But then we get to The Hobbit films. The scenes that in The Lord of the Rings seem inspired by real medieval life now seem inspired by . . . Donkey Kong. Yes, I know that Tolkien’s The Hobbit was much lighter in tone than the later trilogy, and I understand the need, once they decided expand The Hobbit into three films, to provide satisfying climaxes for all three movies. But still, it became clear rather quickly that Jackson’s instincts as to what to include from the books, what to take out, what to conflate and condense, what to highlight, and what to flat-out invent—the instincts which had seemed so unerring in The Lord of the Rings films—had sadly deserted him and had been replaced with a video game mentality. Radagast’s sled pulled by rabbits and hedgehogs (Sonic the Hedgehog?) was the first clear sign that something was going horribly wrong. Then the scene in the underground Goblin kingdom made me groan with its slap-stick preposterousness. Then, in the second film we get the dwarves escaping from the Elven Halls in barrels—O.K., that was all well and good, straight from the book, really— but Jackson had to add an orc battle on top of that, with the elves shooting at the orcs while balancing on the dwarves’ heads or some crap like that. WHY?! And finally, we get the climax in which the dwarves try to subdue the dragon Smaug by firing up their old smelting and forging furnaces and machinery—a scene filled with too-clever-by-half Rube Goldberg-esque contraptions that was not in the book at all and seemed to serve no practical purpose but to make the audience, or at least the kids in the audience, go “Wow.”
Only it didn’t make me go “wow,” it made me groan and check my watch. Didn’t we all learn from some guy named Lucas that throwing as much CGI shit on the screen as possible is not what the audience really cares about? Why is it that the Death Star battle at the end of the original Star Wars and the battle on Hoth in The Empire Strikes Back far outstrip any of the action sequences in Episodes 6, 1, 2, and 3? It’s because the last battle in Star Wars was modeled on real fighter-plane aerial dog fights. And the awesome Imperial Walkers seemed a plausible way to actually attack an ice-bound rebel base, and the Snow-Speeders with their tow-cables seemed an actually plausible way to attack the Walkers. In other words, everything was in the service of the story. When I stop thinking, “Wow, Bilbo or Luke, or Frodo or whoever was sure lucky to get out of that mess,” and start thinking, “Wow, the dudes who designed that special effect sure are good at what they do,” that’s the wrong kind of “wow.” You’ve jolted me out of the dream that every fantasy/action/sci-fi movie is supposed be and reminded me of a bunch of very well-paid techno-geeks with models and matte-paintings and computers and blue-screens.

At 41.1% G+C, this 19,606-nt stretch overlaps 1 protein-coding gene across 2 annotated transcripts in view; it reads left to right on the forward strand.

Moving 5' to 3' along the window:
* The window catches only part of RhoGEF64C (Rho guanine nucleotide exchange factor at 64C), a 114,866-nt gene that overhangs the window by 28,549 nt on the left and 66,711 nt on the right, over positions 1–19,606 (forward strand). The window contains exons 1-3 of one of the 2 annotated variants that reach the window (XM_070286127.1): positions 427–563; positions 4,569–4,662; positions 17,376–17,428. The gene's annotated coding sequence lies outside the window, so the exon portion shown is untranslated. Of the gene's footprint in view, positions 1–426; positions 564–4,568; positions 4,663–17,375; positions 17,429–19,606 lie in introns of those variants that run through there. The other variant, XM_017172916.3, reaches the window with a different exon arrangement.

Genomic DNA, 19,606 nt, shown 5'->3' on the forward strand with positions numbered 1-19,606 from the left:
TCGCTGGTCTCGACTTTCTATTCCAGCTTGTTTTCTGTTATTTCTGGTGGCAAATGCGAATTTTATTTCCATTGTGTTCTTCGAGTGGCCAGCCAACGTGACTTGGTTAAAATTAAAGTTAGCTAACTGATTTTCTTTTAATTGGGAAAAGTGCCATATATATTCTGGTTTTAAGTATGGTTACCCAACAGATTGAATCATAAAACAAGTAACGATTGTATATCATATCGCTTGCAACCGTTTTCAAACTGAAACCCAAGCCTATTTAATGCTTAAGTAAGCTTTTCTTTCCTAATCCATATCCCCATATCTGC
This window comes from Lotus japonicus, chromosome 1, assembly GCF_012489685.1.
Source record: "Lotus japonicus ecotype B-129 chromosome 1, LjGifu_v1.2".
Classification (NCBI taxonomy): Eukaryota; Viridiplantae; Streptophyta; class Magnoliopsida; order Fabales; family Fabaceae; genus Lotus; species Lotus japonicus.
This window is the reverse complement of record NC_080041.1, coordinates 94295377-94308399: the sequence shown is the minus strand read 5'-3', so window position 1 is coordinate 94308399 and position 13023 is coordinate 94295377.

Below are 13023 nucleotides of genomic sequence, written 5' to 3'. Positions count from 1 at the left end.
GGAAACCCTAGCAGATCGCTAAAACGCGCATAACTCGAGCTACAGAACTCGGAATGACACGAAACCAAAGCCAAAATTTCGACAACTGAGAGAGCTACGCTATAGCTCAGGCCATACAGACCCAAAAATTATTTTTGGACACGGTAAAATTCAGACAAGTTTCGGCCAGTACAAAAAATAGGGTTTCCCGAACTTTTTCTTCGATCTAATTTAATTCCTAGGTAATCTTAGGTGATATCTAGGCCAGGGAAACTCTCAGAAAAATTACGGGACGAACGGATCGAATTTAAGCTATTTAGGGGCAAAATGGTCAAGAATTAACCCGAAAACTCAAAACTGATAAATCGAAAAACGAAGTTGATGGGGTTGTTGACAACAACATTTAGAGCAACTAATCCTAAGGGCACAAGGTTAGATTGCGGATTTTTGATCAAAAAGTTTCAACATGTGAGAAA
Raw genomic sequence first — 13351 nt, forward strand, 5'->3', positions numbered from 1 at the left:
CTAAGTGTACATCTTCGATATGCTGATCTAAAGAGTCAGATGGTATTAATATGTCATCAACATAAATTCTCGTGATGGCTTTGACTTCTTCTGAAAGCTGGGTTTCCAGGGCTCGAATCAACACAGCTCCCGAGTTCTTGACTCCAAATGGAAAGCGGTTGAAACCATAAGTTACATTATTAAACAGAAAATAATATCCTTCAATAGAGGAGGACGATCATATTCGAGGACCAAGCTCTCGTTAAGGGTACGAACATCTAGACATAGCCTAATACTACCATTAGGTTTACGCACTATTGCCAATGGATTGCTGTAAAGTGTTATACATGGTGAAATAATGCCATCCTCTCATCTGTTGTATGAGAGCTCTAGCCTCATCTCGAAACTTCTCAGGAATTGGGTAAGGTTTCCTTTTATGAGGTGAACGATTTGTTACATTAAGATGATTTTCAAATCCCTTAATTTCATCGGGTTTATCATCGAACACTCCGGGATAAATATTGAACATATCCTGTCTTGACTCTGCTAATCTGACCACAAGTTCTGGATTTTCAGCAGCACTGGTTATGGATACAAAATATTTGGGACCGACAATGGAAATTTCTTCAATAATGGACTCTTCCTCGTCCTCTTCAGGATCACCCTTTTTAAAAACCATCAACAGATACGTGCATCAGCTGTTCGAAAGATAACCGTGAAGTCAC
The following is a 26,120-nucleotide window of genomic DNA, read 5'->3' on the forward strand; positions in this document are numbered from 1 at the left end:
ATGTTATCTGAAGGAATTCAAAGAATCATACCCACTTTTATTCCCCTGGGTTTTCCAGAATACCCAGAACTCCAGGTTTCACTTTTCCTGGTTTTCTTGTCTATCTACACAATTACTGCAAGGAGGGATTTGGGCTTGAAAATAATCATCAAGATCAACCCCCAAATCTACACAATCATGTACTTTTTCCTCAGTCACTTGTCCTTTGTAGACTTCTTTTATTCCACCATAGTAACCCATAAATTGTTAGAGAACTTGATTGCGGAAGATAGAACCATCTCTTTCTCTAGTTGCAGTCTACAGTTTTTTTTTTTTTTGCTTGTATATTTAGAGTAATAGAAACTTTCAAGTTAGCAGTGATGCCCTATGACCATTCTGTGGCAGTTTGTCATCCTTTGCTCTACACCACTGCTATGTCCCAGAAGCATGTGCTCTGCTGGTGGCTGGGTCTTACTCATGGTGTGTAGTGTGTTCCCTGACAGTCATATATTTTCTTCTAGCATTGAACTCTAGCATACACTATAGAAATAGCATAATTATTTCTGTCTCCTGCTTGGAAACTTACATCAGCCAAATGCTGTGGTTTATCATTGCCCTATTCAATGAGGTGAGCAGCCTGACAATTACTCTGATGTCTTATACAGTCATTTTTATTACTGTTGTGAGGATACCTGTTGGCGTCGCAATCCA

In any case, Peter Jackson already has my 10 bucks for The Hobbit: The Battle of the Five Armies. In a few weeks, I’ll find myself at Lotte Cinema, or Megabox, or CGV, hoping that this time Jackson just sticks to the damn book, and remembers that even the most far-out fantasy scenes need to be grounded in something real-world and historical, like Gondor’s fire beacons and the bongsudae. The dragon Smaug laying waste to the lake town? Perhaps Jackson used U.S. jets napalming Vietnamese villages as inspiration. The titular “five army” battle, with masses of dwarves, elves, men, eagles and orcs, plus a hobbit and a wizard, all going medieval on each others’ asses, should invoke, well, a real medieval battle. That battle should provide ample opportunity for that gritty battle-realism that was so stirring in The Lord of the Rings. But then again, even in those great battle scenes, we had ridiculous shit like dwarf-tossing and Legolas running up the trunks of elephants and a ghost-soldier army that looked like they came out of a Disney theme-park ride.
Well, whatever shit Jackson decides to throw on the screen, this’ll be our final big-screen romp through Middle Earth. This’ll be our final cinematic look at that fantasy world thought out with staggering depth by that Oxford Philology professor John Ronald Reuel Tolkien. That makes me a little sad—after all, so much of what Jackson gave us was great. So much of it measured up to or even surpassed what I saw in my head as a 13-year old with his nose buried in those books. After this last movie, we’ll have to just go back and read those books again. At least until Peter Jackson decides to film The Silmarillion.